Mark Herrmann Newsday columnist Mark Herrmann

Herrmann has covered the Mets and Yankees since 1988, and has been Newsday’s national golf writer since 2002.

Whenever Matt Dobyns and Ben Polland play golf together, it sure is eventful. The two friends and fellow Long Island pros produced a stunning finish at the recent PGA Professionals National Championship, with Dobyns overcoming a two-shot deficit to win on the final hole. Their day was much less dramatic, yet eye-opening and productive, when they played Whistling Straits last week.

They learned a lot during 36 holes in Wisconsin. They flew in for a day to prepare for next week's PGA Championship, for which they both qualified in the tournament that Dobyns won. When it comes to the major championship, the two men -- each a protégé of Deepdale head pro Darrell Kestner -- are in it together.

Dobyns, the head pro at Fresh Meadow Country Club, is advising Polland, an assistant pro at Deepdale (Dobyns' former job). The PGA will be Dobyns' third major and Polland's first.

"I just told him to try and be himself,'' Dobyns said. "Paying attention to what all those tour players are doing during the day is not productive. He needs to figure out the best way for him to play the course and he needs to plan his day and not work too hard Monday, Tuesday, Wednesday.''

Dobyns is impressed with the way his friend handled the three-shot swing on the final hole of the club pros' championship -- a story that will be told in a CBS preview of the PGA at 2 p.m. Sunday.

Polland is playing on the Canadian PGA Tour this weekend after having played well, finishing second, in the New York State Open at Bethpage Black two weeks ago. "Obviously the finish of the PPNC wasn't how we'd like it but it's always fun to be in the last group,'' he said at the time. The NYS Open will help him at Whistling Straits: "In a lot of ways -- the pressure of playing in a big tournament on a difficult golf course.''

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Both golfers took a lot from their visit to Whistling Straits. They know that driving is at a premium and that you really have to be attentive to the different types of sand in various bunkers. They likely will play a practice round together before the tournament, although Dobyns does have a different game set up for one of the days: his college coach at Texas arranged for him to play with two-time major champion and fellow Longhorn Jordan Spieth.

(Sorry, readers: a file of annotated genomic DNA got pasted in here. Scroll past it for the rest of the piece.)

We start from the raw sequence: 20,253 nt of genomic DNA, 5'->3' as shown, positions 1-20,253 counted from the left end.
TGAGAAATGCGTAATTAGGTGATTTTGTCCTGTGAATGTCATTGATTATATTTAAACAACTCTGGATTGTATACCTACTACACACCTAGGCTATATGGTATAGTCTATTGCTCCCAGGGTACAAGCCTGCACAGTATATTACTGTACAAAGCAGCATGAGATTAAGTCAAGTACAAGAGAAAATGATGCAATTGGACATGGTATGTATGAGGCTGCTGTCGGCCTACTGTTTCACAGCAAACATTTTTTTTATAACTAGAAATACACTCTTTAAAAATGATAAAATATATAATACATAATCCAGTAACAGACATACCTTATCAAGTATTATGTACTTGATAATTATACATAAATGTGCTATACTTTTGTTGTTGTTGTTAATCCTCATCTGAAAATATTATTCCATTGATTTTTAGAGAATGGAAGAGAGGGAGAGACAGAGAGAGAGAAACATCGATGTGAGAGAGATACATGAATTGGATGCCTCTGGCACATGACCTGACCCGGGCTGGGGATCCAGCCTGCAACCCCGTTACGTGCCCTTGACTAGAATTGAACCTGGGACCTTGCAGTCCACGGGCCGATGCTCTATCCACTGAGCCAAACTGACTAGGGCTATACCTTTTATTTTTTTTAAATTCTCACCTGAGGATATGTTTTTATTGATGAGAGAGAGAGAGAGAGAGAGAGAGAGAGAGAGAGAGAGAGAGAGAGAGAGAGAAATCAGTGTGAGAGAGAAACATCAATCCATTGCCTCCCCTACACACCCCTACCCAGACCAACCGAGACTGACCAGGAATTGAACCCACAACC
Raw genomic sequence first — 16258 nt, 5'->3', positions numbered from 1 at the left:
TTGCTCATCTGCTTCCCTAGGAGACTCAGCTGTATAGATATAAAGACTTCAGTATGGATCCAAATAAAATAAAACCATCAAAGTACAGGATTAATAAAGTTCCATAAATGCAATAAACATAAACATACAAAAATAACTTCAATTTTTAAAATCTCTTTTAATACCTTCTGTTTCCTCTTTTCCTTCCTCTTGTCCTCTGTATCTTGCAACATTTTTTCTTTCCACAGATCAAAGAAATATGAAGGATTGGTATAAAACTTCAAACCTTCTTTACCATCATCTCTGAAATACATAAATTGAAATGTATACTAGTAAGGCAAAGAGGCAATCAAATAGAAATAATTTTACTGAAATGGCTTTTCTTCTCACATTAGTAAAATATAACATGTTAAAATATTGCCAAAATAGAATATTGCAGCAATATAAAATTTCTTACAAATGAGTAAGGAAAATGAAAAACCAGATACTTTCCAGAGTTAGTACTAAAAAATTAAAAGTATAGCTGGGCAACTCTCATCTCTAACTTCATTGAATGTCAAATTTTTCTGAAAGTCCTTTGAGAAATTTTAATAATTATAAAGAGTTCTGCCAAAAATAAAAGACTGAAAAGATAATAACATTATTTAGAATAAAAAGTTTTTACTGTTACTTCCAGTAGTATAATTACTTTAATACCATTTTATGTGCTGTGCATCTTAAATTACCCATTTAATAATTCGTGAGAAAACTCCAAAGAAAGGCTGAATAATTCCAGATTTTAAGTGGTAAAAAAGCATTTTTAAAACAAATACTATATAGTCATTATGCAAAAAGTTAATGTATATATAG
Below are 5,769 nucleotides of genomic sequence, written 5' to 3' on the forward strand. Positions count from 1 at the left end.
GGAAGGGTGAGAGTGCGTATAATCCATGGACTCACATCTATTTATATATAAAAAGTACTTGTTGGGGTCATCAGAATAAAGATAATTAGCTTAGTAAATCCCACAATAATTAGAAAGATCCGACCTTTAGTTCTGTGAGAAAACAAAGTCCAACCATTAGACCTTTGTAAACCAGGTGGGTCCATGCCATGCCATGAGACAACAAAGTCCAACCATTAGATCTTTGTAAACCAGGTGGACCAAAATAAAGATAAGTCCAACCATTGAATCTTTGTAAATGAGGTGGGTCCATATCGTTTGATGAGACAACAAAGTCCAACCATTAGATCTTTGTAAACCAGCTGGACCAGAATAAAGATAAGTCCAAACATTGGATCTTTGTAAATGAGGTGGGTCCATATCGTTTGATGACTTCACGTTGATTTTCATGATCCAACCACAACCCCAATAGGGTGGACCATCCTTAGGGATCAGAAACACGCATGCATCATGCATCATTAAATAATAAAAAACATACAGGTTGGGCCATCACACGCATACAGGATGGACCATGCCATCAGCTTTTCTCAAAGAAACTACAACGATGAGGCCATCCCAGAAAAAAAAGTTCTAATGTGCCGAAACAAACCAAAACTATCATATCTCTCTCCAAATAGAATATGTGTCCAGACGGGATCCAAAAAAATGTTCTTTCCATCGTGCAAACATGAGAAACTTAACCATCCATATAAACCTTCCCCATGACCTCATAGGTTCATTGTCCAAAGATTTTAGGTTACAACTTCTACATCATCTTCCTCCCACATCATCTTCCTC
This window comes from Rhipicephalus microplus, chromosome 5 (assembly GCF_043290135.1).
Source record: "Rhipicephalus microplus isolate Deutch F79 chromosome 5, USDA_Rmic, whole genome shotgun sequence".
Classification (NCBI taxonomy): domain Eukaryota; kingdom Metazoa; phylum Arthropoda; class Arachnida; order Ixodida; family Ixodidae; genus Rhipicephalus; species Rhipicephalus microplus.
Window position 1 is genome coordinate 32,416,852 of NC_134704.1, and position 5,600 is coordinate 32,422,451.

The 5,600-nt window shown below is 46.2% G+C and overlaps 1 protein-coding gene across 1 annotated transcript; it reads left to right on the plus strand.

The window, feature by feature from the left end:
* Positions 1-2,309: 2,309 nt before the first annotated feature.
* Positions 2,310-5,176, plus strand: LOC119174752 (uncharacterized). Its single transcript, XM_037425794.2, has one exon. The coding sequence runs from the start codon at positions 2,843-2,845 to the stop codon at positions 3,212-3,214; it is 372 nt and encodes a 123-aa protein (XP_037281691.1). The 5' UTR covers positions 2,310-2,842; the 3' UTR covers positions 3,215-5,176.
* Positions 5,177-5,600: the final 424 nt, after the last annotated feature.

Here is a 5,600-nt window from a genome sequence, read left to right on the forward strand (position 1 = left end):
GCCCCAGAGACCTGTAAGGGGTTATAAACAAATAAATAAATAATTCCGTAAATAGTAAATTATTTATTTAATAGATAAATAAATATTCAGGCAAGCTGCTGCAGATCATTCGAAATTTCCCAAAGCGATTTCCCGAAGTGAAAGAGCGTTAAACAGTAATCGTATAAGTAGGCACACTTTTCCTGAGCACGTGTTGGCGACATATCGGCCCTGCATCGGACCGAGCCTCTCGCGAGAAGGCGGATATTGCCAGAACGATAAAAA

Remembering Joe Cantwell

Once, when Joe Cantwell was a rules official at the U.S. Senior Open, an agitated golfer complained about not having been given a free drop. The golfer told Cantwell, "Jack [Nicklaus] would have gotten relief.'' Cantwell replied, "Jack wouldn't have asked.''

Cantwell, considered Long Island's foremost authority on golf rules, died this past week at 85. He is remembered for his passion for the game, his sense of humor and his list of achievements. He was president of both the Long Island and Metropolitan Golf Associations and received the distinguished service award from each.

"Over the six years that I was privileged to work with Joe, he taught me not only about the Rules of Golf, but more importantly, how to apply them in tournament competition and the importance of teaching others what I've learned,'' said John McGrath, director of competitions for the LIGA. "The golf world will miss his expertise and his smile.''

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Albatross for Regan

Kevin Regan was undaunted about being in the right rough, 275 yards from the green, on North Hempstead Country Club's signature hole, the 543-yard par-5 eighth, in the members' July 4 tournament. Nor was he bothered by the sight of a cluster of bunkers and an infamous boulder.

He cleared those obstacles, landing his 3-wood shot on the front of the green. The ball rolled forward, hit the pin, lingered on the lip and dropped for a double-eagle 2, known as an albatross. Said Mike Morovich, who was in the foursome, "It was definitely the greatest shot I ever saw.''

Goats? No kidding

Radrick Farms Golf Course in Ann Arbor, Michigan, has added a unique set of employees: ten goats.

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They were brought in to eat invasive plant species, including poison ivy, buckthorn and honeysuckle, according to the Golf Course Superintendents Association. Radrick Farms general manager Paul Scott said, "We're letting nature control nature.''